We affirm that AI-related advances in medical technologies are expressions of God’s common grace through and for people created in His image and that these advances will increase our capacity to provide enhanced medical diagnostics and therapeutic interventions as we seek to care for all people. These advances should be guided by basic principles of medical ethics, including beneficence, non-maleficence, autonomy, and justice, which are all consistent with the biblical principle of loving our neighbor.

We deny that death and disease—effects of the Fall—can ultimately be eradicated apart from Jesus Christ. Utilitarian applications regarding healthcare distribution should not override the dignity of human life. Fur- 3 thermore, we reject the materialist and consequentialist worldview that understands medical applications of AI as a means of improving, changing, or completing human beings.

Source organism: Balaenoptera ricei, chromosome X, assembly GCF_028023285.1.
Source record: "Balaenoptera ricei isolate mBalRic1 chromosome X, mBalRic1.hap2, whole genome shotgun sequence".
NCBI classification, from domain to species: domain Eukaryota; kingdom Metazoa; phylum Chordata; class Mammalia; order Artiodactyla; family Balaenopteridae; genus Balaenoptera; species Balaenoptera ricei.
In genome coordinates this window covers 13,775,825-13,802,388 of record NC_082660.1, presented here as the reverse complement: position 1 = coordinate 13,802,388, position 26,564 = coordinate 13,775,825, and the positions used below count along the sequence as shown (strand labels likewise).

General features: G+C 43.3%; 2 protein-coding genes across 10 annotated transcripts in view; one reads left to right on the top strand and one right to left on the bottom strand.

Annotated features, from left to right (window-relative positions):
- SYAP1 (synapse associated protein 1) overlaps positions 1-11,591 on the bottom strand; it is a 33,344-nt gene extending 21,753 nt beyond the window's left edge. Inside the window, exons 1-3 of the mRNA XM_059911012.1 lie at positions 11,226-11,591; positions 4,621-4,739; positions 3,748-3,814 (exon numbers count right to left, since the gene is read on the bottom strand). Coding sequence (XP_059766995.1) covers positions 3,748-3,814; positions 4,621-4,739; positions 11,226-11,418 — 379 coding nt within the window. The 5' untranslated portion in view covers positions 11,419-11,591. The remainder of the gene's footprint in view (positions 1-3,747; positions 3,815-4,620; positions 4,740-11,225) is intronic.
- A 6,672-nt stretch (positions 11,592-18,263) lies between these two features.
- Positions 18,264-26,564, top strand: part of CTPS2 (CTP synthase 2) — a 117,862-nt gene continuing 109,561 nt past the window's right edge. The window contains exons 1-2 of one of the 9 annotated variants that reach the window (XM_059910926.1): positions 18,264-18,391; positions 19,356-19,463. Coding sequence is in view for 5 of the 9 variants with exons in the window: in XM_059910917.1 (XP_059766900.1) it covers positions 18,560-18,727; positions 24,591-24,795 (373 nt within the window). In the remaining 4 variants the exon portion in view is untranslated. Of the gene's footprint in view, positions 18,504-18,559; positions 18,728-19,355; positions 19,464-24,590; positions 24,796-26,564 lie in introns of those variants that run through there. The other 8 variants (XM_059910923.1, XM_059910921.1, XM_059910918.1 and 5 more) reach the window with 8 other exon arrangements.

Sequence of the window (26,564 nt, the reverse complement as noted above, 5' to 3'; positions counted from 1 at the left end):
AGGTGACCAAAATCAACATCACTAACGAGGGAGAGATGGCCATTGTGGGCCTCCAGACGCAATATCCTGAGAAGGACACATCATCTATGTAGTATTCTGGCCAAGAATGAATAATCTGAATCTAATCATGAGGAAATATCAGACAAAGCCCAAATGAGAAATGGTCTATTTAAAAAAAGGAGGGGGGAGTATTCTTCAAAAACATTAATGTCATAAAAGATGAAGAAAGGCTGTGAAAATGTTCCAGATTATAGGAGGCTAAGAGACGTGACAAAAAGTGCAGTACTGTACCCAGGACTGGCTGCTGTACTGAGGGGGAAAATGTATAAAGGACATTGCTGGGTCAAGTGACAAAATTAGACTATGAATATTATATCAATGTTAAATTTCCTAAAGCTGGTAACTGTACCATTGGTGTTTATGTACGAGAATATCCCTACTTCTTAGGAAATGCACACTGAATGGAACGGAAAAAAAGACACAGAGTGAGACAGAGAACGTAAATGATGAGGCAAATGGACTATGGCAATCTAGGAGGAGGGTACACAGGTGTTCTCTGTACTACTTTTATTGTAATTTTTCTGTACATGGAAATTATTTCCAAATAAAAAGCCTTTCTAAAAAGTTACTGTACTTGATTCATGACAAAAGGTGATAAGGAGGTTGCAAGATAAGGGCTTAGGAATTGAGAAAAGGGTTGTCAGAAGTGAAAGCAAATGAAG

Matthew 5:45; John 11:25-26; 1 Corinthians 15:55-57; Galatians 6:2; Philippians 2:4

Article 3: Relationship of AI & Humanity

We affirm the use of AI to inform and aid human reasoning and moral decision-making because it is a tool that excels at processing data and making determinations, which often mimics or exceeds human ability. While AI excels in data-based computation, technology is incapable of possessing the capacity for moral agency or responsibility.

We deny that humans can or should cede our moral accountability or responsibilities to any form of AI that will ever be created. Only humanity will be judged by God on the basis of our actions and that of the tools we create. While technology can be created with a moral use in view, it is not a moral agent. Humans alone bear the responsibility for moral decision making.